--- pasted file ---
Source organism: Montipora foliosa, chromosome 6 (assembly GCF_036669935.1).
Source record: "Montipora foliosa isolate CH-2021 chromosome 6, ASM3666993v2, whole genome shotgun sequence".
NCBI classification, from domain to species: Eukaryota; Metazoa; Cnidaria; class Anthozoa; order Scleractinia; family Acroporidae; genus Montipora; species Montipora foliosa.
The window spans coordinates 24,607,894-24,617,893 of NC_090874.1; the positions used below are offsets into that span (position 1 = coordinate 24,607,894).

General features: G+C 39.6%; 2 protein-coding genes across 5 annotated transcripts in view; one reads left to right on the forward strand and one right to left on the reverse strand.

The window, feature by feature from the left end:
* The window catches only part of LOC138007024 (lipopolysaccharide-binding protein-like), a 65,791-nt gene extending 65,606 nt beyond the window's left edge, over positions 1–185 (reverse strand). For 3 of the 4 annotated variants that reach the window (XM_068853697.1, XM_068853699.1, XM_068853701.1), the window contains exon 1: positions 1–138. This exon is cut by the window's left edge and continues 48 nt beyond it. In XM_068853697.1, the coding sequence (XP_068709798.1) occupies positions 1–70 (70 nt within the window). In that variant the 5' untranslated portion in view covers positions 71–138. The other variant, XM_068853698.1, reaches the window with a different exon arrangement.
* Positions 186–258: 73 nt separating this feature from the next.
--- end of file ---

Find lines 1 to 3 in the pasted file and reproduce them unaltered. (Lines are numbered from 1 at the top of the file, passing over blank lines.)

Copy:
Source organism: Montipora foliosa, chromosome 6 (assembly GCF_036669935.1).
Source record: "Montipora foliosa isolate CH-2021 chromosome 6, ASM3666993v2, whole genome shotgun sequence".
NCBI classification, from domain to species: Eukaryota; Metazoa; Cnidaria; class Anthozoa; order Scleractinia; family Acroporidae; genus Montipora; species Montipora foliosa.